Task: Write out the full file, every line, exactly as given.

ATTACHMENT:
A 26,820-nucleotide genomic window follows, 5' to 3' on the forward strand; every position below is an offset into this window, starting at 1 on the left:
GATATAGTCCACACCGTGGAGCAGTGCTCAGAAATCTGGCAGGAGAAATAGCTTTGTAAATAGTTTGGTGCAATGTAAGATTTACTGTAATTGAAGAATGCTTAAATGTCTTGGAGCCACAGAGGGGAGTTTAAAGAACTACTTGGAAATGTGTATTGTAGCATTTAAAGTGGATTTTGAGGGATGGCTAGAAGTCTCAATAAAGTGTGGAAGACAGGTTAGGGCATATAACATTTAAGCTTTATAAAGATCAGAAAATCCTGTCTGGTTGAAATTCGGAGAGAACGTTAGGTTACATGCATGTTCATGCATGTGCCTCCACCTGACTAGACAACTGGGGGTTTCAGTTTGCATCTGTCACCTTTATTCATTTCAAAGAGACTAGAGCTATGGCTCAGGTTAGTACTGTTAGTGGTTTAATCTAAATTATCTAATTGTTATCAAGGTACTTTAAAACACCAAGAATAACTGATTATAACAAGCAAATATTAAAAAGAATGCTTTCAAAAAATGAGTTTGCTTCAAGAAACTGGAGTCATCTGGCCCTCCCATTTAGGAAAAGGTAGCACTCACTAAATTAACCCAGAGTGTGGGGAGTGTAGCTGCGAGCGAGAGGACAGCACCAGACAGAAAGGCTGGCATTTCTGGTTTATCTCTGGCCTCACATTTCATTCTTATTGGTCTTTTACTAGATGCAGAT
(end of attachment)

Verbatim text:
A 26,820-nucleotide genomic window follows, 5' to 3' on the forward strand; every position below is an offset into this window, starting at 1 on the left:
GATATAGTCCACACCGTGGAGCAGTGCTCAGAAATCTGGCAGGAGAAATAGCTTTGTAAATAGTTTGGTGCAATGTAAGATTTACTGTAATTGAAGAATGCTTAAATGTCTTGGAGCCACAGAGGGGAGTTTAAAGAACTACTTGGAAATGTGTATTGTAGCATTTAAAGTGGATTTTGAGGGATGGCTAGAAGTCTCAATAAAGTGTGGAAGACAGGTTAGGGCATATAACATTTAAGCTTTATAAAGATCAGAAAATCCTGTCTGGTTGAAATTCGGAGAGAACGTTAGGTTACATGCATGTTCATGCATGTGCCTCCACCTGACTAGACAACTGGGGGTTTCAGTTTGCATCTGTCACCTTTATTCATTTCAAAGAGACTAGAGCTATGGCTCAGGTTAGTACTGTTAGTGGTTTAATCTAAATTATCTAATTGTTATCAAGGTACTTTAAAACACCAAGAATAACTGATTATAACAAGCAAATATTAAAAAGAATGCTTTCAAAAAATGAGTTTGCTTCAAGAAACTGGAGTCATCTGGCCCTCCCATTTAGGAAAAGGTAGCACTCACTAAATTAACCCAGAGTGTGGGGAGTGTAGCTGCGAGCGAGAGGACAGCACCAGACAGAAAGGCTGGCATTTCTGGTTTATCTCTGGCCTCACATTTCATTCTTATTGGTCTTTTACTAGATGCAGAT